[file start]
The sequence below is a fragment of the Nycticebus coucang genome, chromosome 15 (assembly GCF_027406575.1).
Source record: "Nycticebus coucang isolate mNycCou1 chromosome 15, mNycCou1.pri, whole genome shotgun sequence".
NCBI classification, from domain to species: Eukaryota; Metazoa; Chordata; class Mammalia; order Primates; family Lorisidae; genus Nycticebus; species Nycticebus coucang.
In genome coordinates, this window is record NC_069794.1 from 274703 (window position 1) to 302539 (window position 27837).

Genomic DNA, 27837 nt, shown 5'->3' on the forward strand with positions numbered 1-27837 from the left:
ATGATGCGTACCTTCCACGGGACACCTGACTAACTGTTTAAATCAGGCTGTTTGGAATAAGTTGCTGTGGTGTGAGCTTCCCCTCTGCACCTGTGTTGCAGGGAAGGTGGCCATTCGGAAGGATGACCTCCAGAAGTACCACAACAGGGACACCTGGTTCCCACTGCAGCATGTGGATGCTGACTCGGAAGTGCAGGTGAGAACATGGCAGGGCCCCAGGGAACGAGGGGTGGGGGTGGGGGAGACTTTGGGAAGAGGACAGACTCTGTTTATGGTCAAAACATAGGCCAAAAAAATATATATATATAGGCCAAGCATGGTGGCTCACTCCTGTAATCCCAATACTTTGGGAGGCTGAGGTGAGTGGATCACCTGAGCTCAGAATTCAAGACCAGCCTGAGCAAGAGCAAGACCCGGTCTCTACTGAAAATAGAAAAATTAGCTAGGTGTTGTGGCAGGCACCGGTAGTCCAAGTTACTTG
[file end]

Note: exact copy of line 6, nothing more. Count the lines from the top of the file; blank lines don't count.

ATGATGCGTACCTTCCACGGGACACCTGACTAACTGTTTAAATCAGGCTGTTTGGAATAAGTTGCTGTGGTGTGAGCTTCCCCTCTGCACCTGTGTTGCAGGGAAGGTGGCCATTCGGAAGGATGACCTCCAGAAGTACCACAACAGGGACACCTGGTTCCCACTGCAGCATGTGGATGCTGACTCGGAAGTGCAGGTGAGAACATGGCAGGGCCCCAGGGAACGAGGGGTGGGGGTGGGGGAGACTTTGGGAAGAGGACAGACTCTGTTTATGGTCAAAACATAGGCCAAAAAAATATATATATATAGGCCAAGCATGGTGGCTCACTCCTGTAATCCCAATACTTTGGGAGGCTGAGGTGAGTGGATCACCTGAGCTCAGAATTCAAGACCAGCCTGAGCAAGAGCAAGACCCGGTCTCTACTGAAAATAGAAAAATTAGCTAGGTGTTGTGGCAGGCACCGGTAGTCCAAGTTACTTG